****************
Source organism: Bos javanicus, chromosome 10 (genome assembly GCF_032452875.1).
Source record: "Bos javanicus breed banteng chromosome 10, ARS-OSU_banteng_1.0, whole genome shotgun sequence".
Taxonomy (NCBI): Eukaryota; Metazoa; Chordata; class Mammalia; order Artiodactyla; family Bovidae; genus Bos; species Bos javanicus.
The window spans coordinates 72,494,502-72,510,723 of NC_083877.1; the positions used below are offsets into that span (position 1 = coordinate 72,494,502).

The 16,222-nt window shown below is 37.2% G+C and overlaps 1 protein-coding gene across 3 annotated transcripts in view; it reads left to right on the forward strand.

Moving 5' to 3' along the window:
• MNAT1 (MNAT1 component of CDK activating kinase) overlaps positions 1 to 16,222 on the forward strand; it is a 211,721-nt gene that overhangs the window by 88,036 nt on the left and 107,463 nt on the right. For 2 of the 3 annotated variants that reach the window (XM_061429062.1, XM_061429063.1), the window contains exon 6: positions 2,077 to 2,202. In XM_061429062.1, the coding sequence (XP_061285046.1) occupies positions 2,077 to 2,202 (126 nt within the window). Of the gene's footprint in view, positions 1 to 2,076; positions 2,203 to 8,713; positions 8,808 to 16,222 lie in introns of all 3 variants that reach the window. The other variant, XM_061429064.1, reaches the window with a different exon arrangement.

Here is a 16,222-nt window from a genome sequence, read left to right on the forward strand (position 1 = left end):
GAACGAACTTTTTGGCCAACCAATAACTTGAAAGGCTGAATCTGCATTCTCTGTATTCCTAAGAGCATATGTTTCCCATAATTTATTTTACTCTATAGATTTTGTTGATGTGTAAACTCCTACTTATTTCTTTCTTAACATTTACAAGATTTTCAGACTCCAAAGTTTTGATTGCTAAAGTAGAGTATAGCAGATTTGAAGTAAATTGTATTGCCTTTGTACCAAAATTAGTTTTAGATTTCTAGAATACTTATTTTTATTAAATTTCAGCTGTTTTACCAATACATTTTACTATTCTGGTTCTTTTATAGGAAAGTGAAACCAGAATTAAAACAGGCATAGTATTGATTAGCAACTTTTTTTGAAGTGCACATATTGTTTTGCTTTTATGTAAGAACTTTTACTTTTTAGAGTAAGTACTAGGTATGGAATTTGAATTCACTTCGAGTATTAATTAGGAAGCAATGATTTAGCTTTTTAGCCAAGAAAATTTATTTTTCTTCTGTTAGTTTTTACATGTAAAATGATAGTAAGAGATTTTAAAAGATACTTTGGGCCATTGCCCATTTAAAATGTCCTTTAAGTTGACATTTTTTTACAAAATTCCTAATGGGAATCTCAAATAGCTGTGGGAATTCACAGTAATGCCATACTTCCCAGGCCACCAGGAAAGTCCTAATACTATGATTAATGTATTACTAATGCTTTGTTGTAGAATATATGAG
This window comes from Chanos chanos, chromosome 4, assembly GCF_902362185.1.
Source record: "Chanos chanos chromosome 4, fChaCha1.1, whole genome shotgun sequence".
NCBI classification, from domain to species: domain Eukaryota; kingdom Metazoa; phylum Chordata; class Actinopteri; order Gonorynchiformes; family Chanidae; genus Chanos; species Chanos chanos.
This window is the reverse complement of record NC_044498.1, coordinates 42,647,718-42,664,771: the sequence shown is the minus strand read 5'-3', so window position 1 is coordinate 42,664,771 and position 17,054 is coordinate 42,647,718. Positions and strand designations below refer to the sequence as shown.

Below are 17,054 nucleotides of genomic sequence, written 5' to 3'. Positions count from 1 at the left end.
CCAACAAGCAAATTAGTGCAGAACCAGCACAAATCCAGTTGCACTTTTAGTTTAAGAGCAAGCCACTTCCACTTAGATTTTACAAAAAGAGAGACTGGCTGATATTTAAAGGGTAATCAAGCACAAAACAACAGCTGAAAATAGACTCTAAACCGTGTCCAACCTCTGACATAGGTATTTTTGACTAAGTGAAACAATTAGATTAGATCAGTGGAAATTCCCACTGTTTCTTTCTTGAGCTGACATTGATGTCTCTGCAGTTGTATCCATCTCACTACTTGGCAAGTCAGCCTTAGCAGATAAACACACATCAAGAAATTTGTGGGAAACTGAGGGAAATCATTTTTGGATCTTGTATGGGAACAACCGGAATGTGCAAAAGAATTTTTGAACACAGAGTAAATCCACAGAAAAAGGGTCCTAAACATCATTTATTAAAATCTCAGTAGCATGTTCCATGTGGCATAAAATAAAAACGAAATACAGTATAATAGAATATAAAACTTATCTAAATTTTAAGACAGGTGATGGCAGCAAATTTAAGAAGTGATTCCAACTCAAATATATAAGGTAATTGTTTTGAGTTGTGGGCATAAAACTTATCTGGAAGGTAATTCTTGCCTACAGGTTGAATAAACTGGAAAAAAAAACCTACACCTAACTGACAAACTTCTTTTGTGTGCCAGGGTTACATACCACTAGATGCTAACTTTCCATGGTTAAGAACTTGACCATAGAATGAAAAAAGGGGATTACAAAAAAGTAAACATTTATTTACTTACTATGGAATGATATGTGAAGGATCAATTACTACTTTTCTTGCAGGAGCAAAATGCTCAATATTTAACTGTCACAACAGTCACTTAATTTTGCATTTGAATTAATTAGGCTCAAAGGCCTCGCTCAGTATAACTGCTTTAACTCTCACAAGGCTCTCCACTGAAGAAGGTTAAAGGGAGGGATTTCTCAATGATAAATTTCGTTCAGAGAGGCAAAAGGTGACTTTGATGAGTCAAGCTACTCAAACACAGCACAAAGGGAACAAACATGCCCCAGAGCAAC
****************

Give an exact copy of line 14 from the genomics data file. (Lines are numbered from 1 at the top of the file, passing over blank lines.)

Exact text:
Below are 17,054 nucleotides of genomic sequence, written 5' to 3'. Positions count from 1 at the left end.